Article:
The Holiday Season is Good for Oil Stocks

If 2010 follows the pattern of the past 15 years, we are approaching the start of a seasonal climb in the price of crude oil that could present a good investment opportunity in energy-related stocks.

Oil is down from its 2009 peak of $81 per barrel seen in October, but we remain constructive on energy stocks given the improving economy and positive seasonal factors heading into the New Year.

Seasonal Oil Price

As the 15-year chart above illustrates, much of the recent drop in the price of oil lately can be explained by commodity price weakness that typically occurs from October through December, and thus does not represent a cyclical downturn.

These seasonal factors include a reduction in driving during the fall, as well as the more moderate average temperatures that typify the weeks between the summer cooling and winter heating seasons. During the 15-year period, January has typically been the month in which the seasonal oil price trend starts back up again as markets prepare for the summer driving season.

It is interesting to note that, while crude oil prices are usually soft during this time of year, energy stocks begin to strengthen in December, offering nimble investors an opportunity to capitalize on the favorable seasonal strength that usually follows.

The chart below shows month-over-month performance trends for the S&P 500 Energy Index during the past 20 years through November 2009.

Average Monthly Stock Change

On average, during the past two decades, these large energy stocks have gained an average of two percent in December. After a dip in January, the index has charged forward with average month-over-month gains exceeding 2 percent in three of the next four months before a seasonal falloff beginning in June.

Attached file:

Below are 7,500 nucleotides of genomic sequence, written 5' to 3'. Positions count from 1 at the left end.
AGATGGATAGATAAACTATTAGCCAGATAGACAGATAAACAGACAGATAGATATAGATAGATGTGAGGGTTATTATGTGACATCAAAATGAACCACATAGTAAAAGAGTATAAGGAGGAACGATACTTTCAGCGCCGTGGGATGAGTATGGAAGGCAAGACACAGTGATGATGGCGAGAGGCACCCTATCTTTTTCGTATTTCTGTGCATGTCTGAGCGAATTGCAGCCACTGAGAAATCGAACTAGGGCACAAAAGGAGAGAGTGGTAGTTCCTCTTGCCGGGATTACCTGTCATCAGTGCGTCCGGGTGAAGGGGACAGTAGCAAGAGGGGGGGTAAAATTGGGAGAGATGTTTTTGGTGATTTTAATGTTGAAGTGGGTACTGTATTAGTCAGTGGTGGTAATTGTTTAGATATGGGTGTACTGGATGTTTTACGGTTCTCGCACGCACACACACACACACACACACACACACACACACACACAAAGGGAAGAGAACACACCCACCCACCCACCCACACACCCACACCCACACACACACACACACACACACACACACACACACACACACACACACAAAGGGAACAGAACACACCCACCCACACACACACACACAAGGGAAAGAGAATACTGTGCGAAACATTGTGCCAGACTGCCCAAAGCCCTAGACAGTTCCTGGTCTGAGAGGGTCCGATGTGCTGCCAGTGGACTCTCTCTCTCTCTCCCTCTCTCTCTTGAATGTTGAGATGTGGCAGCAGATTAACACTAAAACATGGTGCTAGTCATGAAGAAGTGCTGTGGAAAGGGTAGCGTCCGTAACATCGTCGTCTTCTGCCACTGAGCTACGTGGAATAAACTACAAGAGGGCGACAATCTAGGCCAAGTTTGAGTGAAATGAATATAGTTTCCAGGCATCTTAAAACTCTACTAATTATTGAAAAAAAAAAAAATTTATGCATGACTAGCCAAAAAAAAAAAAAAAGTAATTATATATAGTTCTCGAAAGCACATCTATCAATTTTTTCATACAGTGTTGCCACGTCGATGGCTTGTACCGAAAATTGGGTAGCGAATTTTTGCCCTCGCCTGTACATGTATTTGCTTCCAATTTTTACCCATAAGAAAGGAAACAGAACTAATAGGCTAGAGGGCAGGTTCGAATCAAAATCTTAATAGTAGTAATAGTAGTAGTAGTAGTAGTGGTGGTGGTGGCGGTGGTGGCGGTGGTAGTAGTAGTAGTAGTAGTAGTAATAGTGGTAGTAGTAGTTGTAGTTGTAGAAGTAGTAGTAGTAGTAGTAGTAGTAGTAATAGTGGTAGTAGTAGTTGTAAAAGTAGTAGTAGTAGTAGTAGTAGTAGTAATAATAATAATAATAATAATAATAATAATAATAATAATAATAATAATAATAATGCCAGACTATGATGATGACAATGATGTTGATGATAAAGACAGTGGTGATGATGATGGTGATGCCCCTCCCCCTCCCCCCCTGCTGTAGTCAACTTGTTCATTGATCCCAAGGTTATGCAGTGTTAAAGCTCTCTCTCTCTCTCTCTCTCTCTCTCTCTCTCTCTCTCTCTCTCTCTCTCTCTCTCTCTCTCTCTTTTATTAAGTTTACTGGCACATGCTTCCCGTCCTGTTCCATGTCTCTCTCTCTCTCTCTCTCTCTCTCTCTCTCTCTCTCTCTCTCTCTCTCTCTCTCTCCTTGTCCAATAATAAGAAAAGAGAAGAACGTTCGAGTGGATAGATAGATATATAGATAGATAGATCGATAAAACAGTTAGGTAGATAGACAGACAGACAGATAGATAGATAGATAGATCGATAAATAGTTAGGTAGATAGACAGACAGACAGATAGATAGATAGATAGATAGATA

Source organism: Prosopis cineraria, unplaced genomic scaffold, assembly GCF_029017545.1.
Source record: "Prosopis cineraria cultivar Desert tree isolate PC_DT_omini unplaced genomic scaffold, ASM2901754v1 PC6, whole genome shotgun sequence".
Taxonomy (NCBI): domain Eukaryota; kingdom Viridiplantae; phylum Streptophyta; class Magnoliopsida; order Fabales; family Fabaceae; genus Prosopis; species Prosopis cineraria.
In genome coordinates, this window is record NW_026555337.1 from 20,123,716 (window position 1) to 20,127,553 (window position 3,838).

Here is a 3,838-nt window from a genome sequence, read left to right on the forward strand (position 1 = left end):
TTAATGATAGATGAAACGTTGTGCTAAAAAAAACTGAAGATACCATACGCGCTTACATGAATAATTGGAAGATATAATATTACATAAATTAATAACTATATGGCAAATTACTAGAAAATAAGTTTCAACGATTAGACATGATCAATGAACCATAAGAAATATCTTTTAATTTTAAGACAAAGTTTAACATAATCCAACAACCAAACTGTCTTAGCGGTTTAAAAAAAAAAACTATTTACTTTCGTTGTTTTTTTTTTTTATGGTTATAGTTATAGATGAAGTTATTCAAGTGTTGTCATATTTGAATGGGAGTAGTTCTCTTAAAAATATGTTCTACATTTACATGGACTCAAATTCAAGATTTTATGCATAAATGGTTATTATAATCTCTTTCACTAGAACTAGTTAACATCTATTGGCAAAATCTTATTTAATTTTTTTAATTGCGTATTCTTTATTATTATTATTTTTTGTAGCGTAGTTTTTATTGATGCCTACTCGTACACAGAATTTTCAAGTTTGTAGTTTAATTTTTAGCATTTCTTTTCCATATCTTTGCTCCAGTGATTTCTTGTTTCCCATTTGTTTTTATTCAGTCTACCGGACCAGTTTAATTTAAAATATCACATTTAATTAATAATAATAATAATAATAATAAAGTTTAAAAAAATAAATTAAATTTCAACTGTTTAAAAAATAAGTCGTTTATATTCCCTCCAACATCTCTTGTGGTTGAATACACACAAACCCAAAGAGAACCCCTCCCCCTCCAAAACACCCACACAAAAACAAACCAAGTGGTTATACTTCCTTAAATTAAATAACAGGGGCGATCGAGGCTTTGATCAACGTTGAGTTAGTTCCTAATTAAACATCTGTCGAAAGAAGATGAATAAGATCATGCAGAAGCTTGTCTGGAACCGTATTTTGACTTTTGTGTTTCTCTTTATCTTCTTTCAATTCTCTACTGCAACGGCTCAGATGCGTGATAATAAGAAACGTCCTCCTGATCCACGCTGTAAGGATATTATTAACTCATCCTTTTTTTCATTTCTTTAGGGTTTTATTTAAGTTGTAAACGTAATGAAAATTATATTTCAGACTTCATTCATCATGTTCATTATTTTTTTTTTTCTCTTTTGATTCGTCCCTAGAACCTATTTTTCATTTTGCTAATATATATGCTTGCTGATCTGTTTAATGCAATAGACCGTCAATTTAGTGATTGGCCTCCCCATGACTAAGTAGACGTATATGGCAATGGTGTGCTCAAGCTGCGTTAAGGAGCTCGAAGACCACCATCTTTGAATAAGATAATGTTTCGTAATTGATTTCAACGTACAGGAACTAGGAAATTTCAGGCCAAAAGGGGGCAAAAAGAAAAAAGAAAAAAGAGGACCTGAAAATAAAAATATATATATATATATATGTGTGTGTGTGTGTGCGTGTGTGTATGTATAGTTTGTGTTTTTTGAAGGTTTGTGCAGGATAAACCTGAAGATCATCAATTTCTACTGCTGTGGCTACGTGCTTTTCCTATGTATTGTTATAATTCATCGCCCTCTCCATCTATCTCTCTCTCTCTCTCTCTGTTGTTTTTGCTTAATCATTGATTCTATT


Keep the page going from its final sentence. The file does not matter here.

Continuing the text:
The line graph shows the frequency of positive returns in each month. Twelve of the past twenty Decembers (60 percent) have seen positive returns for the S&P Energy Index – in April and May, positive returns have occurred in 15 of the past 20 years, or 75 percent of the observations.

We believe supply and demand fundamentals for energy will tighten as the economic recovery takes hold next year. Energy stocks will benefit accordingly.

Earlier this month the International Energy Agency raised its 2010 forecast for global oil demand, largely as a result of accelerating economic growth in China. OPEC is also expecting oil demand to increase.

It’s a different story on the supply side – the energy team at PIRA sees net global oil output actually declining in 2010, which would tighten spare capacity to less than 1.8 million barrels per day, roughly half of current levels, and would likely exert a potent upward pressure on prices.

’Tis the season for buying oil stocks.

Regards,

Frank Holmes,
for The Daily Reckoning